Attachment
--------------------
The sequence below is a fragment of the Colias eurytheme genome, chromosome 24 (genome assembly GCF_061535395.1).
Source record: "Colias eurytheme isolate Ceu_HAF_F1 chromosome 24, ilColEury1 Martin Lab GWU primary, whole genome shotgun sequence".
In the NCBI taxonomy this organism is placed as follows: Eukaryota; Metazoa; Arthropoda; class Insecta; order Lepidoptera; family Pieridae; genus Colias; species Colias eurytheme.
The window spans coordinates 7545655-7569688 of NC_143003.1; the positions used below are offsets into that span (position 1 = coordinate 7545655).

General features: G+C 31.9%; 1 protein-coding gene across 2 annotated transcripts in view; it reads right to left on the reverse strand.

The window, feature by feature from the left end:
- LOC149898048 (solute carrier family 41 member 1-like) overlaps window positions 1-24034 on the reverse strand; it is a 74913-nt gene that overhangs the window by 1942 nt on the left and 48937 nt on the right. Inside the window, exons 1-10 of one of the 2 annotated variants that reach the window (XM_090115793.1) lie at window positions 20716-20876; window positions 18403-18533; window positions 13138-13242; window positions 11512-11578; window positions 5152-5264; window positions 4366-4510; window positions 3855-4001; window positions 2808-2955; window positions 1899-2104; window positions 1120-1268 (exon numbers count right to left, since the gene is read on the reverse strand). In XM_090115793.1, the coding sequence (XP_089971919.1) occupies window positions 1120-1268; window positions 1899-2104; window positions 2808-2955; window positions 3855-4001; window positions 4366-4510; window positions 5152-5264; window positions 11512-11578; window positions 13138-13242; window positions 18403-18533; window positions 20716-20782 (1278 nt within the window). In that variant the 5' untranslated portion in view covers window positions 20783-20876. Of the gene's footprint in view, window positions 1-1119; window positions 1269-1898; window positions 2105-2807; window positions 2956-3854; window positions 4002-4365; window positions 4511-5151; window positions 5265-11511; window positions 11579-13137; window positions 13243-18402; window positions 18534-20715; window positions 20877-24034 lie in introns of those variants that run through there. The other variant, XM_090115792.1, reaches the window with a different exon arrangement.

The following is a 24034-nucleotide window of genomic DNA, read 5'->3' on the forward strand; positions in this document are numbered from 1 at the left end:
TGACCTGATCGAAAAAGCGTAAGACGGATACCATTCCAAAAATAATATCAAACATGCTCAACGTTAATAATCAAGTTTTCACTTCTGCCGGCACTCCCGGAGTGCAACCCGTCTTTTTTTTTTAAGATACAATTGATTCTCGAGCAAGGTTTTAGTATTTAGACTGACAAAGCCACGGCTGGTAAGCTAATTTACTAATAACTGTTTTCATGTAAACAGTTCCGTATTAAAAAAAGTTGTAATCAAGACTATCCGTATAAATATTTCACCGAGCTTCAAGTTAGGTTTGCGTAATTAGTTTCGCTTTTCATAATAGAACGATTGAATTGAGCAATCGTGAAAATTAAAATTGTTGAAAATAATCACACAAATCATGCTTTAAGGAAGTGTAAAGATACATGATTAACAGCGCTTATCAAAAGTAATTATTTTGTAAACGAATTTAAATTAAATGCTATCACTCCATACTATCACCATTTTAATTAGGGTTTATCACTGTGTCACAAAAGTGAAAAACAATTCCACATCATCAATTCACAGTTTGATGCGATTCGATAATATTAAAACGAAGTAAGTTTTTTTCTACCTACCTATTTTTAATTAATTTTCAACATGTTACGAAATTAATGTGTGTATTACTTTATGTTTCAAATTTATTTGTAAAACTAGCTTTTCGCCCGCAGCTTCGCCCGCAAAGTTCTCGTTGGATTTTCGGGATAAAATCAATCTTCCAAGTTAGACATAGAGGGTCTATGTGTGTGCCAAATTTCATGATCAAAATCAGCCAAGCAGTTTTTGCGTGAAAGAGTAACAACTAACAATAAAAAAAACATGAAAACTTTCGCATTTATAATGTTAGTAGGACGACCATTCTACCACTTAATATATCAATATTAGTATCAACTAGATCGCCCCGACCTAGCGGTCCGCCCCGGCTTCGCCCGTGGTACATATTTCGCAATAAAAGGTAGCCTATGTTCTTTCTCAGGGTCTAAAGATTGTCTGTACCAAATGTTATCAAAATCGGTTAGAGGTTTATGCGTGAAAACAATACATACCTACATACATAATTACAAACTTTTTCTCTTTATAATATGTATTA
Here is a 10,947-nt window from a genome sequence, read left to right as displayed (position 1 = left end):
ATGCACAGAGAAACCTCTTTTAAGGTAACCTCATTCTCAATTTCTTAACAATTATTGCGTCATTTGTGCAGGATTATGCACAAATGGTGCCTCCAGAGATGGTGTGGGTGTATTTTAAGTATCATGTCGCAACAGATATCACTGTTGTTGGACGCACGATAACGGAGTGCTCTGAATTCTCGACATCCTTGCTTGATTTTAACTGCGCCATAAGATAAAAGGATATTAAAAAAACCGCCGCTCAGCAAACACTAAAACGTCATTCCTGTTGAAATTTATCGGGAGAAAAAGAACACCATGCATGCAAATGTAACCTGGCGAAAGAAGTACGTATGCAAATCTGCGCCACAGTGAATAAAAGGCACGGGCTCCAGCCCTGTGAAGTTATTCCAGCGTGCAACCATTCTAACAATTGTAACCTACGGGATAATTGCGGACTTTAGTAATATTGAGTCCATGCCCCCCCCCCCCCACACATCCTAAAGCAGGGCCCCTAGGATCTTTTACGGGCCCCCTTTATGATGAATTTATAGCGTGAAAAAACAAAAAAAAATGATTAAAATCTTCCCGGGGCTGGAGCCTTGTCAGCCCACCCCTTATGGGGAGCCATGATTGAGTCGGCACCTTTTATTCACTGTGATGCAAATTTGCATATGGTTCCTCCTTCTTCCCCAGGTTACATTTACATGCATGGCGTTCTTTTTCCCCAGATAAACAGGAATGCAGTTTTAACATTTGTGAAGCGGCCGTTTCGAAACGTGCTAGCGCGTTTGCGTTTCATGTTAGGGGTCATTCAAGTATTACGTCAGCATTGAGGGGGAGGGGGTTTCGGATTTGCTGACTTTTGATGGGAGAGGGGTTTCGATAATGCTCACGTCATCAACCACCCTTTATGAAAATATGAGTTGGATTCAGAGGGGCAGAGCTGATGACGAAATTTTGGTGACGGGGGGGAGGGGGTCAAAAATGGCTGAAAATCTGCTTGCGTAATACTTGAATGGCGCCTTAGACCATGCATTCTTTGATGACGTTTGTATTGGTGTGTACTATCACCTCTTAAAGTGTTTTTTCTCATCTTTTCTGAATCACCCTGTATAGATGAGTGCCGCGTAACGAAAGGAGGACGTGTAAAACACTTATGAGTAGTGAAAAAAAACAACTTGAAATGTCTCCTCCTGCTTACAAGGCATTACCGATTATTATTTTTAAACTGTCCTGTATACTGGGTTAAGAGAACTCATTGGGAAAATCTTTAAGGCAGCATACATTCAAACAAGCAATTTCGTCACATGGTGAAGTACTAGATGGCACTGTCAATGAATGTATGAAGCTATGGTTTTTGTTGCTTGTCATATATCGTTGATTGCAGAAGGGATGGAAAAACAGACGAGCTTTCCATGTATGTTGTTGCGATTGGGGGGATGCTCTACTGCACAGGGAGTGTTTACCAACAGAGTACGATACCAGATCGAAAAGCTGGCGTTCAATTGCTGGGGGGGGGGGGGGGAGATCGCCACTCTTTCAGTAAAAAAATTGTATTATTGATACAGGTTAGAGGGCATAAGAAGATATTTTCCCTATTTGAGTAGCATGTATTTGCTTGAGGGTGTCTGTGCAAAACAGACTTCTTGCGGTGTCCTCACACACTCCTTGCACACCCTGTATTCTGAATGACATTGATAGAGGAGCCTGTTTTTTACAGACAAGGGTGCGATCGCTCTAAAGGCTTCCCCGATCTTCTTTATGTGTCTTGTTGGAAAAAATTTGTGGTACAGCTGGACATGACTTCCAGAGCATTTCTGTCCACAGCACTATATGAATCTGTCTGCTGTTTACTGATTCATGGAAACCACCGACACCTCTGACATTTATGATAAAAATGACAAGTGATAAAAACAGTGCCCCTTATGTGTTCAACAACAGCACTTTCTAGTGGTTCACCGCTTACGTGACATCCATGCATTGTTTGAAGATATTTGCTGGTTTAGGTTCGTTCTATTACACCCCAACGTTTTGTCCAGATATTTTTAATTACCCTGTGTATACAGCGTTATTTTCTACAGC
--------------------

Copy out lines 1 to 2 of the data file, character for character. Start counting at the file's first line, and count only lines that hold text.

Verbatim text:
The sequence below is a fragment of the Colias eurytheme genome, chromosome 24 (genome assembly GCF_061535395.1).
Source record: "Colias eurytheme isolate Ceu_HAF_F1 chromosome 24, ilColEury1 Martin Lab GWU primary, whole genome shotgun sequence".